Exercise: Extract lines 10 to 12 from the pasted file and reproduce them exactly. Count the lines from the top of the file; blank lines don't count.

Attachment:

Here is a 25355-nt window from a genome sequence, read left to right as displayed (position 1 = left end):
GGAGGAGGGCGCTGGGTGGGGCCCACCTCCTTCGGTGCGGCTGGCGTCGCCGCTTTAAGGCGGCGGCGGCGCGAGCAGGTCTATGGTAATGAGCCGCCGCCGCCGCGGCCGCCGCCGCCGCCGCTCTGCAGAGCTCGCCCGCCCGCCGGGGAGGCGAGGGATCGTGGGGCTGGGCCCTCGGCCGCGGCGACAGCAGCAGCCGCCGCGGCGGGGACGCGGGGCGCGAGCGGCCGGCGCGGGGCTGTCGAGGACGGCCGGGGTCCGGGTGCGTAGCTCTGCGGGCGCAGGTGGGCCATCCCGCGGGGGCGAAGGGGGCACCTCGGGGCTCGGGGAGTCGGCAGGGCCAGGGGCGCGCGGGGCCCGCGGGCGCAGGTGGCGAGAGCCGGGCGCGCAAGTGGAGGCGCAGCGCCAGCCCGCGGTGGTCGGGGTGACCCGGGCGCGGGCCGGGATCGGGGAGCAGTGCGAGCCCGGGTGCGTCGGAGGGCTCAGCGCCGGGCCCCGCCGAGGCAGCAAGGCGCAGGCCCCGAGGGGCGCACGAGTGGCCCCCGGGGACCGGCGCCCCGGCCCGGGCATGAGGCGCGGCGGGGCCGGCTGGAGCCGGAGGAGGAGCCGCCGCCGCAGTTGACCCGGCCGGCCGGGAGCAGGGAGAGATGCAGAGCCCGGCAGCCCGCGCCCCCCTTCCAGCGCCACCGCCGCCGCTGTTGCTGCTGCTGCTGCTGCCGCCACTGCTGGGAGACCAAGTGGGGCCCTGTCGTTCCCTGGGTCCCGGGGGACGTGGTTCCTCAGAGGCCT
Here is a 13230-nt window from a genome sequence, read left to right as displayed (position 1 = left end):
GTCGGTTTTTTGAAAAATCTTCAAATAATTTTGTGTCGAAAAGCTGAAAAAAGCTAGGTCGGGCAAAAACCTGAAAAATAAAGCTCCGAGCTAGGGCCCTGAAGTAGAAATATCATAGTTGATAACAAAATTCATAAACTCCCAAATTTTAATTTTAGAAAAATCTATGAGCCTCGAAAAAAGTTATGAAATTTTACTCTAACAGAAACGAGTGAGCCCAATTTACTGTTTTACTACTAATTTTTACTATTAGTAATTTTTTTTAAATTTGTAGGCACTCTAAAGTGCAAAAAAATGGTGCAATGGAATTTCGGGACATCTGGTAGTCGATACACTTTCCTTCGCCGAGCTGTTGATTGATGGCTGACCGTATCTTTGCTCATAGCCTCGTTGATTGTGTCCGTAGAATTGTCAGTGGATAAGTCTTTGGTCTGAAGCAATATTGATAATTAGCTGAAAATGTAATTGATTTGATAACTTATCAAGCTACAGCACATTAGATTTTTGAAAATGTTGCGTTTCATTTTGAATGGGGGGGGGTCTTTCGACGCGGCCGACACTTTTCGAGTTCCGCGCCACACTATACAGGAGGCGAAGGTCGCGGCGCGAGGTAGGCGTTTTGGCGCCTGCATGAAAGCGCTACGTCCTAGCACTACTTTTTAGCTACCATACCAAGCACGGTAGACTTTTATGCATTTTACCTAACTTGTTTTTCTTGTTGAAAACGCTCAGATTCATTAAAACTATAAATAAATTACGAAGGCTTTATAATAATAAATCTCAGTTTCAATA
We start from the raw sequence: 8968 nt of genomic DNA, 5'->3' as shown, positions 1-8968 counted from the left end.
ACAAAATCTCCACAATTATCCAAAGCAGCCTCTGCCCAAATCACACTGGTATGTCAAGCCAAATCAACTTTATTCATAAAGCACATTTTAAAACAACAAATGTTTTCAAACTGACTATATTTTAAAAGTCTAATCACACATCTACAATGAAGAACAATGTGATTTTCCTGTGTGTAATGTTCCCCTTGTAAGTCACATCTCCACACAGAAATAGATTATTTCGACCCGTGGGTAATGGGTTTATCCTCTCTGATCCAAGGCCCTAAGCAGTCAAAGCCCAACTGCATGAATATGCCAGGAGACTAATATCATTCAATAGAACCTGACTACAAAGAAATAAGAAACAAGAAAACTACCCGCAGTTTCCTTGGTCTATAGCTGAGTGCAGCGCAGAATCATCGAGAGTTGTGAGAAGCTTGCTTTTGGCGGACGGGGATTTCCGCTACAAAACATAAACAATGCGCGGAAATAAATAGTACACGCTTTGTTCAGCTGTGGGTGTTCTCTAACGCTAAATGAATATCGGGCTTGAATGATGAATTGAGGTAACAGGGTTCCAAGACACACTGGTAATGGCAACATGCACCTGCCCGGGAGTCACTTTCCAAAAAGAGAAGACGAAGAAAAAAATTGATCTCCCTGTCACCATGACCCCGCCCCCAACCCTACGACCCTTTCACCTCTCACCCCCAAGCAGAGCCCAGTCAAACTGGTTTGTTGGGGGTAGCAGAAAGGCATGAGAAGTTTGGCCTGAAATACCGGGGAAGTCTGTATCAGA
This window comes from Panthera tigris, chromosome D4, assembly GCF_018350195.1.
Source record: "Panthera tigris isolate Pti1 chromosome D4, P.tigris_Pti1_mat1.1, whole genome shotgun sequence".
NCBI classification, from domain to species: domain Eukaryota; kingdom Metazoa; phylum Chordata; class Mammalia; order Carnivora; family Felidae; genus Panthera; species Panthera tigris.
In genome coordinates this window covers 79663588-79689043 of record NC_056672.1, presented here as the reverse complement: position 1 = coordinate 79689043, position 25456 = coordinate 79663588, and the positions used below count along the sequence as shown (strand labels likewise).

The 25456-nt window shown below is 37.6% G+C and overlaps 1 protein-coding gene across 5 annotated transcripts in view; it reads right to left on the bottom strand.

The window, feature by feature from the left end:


In genome coordinates this window covers 79663588-79689043 of record NC_056672.1, presented here as the reverse complement: position 1 = coordinate 79689043, position 25456 = coordinate 79663588, and the positions used below count along the sequence as shown (strand labels likewise).

The 25456-nt window shown below is 37.6% G+C and overlaps 1 protein-coding gene across 5 annotated transcripts in view; it reads right to left on the bottom strand.

The window, feature by feature from the left end: